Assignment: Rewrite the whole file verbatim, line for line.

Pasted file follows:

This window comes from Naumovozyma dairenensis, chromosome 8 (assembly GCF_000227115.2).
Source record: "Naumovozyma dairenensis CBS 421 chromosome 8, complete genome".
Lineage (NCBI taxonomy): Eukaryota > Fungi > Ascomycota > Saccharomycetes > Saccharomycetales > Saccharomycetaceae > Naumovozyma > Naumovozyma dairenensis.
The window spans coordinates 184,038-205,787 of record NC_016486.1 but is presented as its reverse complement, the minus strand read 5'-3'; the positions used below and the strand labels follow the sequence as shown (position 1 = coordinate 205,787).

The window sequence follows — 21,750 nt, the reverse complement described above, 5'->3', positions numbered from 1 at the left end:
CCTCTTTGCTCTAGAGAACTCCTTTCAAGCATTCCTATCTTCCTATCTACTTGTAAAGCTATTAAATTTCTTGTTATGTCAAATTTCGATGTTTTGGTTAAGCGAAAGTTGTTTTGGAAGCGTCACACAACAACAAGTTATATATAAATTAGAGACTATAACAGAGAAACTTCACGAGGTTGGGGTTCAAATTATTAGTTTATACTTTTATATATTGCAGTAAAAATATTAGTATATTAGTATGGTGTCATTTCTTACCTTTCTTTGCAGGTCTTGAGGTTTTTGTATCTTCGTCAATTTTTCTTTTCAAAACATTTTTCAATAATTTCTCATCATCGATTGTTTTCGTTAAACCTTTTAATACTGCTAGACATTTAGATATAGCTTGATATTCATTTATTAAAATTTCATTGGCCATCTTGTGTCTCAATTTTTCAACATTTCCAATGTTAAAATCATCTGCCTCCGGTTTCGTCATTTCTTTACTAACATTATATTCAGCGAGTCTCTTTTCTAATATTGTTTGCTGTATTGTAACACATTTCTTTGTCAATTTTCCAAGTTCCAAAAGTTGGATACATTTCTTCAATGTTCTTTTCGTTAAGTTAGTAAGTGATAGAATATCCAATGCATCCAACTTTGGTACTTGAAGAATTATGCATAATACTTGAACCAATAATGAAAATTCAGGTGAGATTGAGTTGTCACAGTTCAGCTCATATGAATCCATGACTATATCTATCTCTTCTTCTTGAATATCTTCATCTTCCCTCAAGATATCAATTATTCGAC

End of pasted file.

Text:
This window comes from Naumovozyma dairenensis, chromosome 8 (assembly GCF_000227115.2).
Source record: "Naumovozyma dairenensis CBS 421 chromosome 8, complete genome".
Lineage (NCBI taxonomy): Eukaryota > Fungi > Ascomycota > Saccharomycetes > Saccharomycetales > Saccharomycetaceae > Naumovozyma > Naumovozyma dairenensis.
The window spans coordinates 184,038-205,787 of record NC_016486.1 but is presented as its reverse complement, the minus strand read 5'-3'; the positions used below and the strand labels follow the sequence as shown (position 1 = coordinate 205,787).

The window sequence follows — 21,750 nt, the reverse complement described above, 5'->3', positions numbered from 1 at the left end:
CCTCTTTGCTCTAGAGAACTCCTTTCAAGCATTCCTATCTTCCTATCTACTTGTAAAGCTATTAAATTTCTTGTTATGTCAAATTTCGATGTTTTGGTTAAGCGAAAGTTGTTTTGGAAGCGTCACACAACAACAAGTTATATATAAATTAGAGACTATAACAGAGAAACTTCACGAGGTTGGGGTTCAAATTATTAGTTTATACTTTTATATATTGCAGTAAAAATATTAGTATATTAGTATGGTGTCATTTCTTACCTTTCTTTGCAGGTCTTGAGGTTTTTGTATCTTCGTCAATTTTTCTTTTCAAAACATTTTTCAATAATTTCTCATCATCGATTGTTTTCGTTAAACCTTTTAATACTGCTAGACATTTAGATATAGCTTGATATTCATTTATTAAAATTTCATTGGCCATCTTGTGTCTCAATTTTTCAACATTTCCAATGTTAAAATCATCTGCCTCCGGTTTCGTCATTTCTTTACTAACATTATATTCAGCGAGTCTCTTTTCTAATATTGTTTGCTGTATTGTAACACATTTCTTTGTCAATTTTCCAAGTTCCAAAAGTTGGATACATTTCTTCAATGTTCTTTTCGTTAAGTTAGTAAGTGATAGAATATCCAATGCATCCAACTTTGGTACTTGAAGAATTATGCATAATACTTGAACCAATAATGAAAATTCAGGTGAGATTGAGTTGTCACAGTTCAGCTCATATGAATCCATGACTATATCTATCTCTTCTTCTTGAATATCTTCATCTTCCCTCAAGATATCAATTATTCGAC